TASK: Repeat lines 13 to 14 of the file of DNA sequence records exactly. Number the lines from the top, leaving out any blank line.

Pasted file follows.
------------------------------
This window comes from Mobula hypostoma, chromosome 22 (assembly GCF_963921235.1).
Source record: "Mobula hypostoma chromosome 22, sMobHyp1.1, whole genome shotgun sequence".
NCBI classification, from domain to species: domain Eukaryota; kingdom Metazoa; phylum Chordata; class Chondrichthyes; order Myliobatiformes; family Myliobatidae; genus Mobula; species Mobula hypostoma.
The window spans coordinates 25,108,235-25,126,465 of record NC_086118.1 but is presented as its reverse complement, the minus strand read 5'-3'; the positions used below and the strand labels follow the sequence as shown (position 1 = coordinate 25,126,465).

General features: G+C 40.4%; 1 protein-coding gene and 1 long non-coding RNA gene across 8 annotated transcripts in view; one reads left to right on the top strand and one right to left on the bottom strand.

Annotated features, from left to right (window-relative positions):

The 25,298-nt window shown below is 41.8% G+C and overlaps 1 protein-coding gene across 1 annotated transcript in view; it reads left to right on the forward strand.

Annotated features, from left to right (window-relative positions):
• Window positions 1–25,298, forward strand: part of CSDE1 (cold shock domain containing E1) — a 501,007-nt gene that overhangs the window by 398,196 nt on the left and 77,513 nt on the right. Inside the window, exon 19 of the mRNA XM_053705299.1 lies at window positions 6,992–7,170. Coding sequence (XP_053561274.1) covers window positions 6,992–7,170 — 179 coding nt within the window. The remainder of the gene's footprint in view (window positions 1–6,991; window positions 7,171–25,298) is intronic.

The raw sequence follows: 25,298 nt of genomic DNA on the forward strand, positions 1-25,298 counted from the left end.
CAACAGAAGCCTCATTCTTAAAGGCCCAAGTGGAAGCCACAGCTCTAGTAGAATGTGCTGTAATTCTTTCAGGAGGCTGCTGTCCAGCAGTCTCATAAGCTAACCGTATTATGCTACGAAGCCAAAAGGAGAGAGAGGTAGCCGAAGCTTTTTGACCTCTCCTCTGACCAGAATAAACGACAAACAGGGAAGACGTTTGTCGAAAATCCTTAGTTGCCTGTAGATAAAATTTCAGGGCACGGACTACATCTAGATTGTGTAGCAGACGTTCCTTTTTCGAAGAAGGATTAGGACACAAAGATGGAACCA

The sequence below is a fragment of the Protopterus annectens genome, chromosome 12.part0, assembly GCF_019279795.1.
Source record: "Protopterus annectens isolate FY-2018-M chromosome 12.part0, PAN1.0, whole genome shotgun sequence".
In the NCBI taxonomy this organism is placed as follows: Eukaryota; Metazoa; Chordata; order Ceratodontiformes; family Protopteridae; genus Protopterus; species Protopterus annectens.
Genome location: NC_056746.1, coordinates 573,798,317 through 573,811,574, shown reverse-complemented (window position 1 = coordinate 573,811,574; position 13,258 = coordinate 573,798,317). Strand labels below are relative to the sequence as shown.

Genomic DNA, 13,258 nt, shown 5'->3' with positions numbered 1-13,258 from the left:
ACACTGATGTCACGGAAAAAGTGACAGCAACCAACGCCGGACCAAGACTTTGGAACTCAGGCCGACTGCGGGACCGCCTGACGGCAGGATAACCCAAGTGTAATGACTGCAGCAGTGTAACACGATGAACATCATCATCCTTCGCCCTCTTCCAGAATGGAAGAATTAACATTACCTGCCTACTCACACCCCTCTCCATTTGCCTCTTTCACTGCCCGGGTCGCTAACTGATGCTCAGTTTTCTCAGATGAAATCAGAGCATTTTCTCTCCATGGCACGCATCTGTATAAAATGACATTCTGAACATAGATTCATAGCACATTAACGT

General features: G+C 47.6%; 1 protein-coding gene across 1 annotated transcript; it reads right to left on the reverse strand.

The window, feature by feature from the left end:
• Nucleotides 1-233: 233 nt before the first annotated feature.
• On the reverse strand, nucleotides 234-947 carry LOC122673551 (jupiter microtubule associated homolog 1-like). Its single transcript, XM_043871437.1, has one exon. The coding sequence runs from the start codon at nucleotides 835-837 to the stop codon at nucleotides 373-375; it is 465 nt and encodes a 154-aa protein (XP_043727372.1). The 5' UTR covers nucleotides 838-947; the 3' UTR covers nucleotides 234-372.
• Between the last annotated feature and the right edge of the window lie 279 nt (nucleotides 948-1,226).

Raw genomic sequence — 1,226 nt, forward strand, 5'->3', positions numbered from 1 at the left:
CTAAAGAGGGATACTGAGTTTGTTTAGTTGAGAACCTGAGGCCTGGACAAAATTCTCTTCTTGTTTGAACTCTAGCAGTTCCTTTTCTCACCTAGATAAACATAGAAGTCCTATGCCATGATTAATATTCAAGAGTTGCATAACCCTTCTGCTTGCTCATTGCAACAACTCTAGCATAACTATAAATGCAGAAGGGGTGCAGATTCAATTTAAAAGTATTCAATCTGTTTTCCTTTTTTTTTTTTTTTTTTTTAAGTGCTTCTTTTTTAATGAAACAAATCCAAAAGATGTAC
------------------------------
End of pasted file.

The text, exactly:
Source record: "Protopterus annectens isolate FY-2018-M chromosome 12.part0, PAN1.0, whole genome shotgun sequence".
In the NCBI taxonomy this organism is placed as follows: Eukaryota; Metazoa; Chordata; order Ceratodontiformes; family Protopteridae; genus Protopterus; species Protopterus annectens.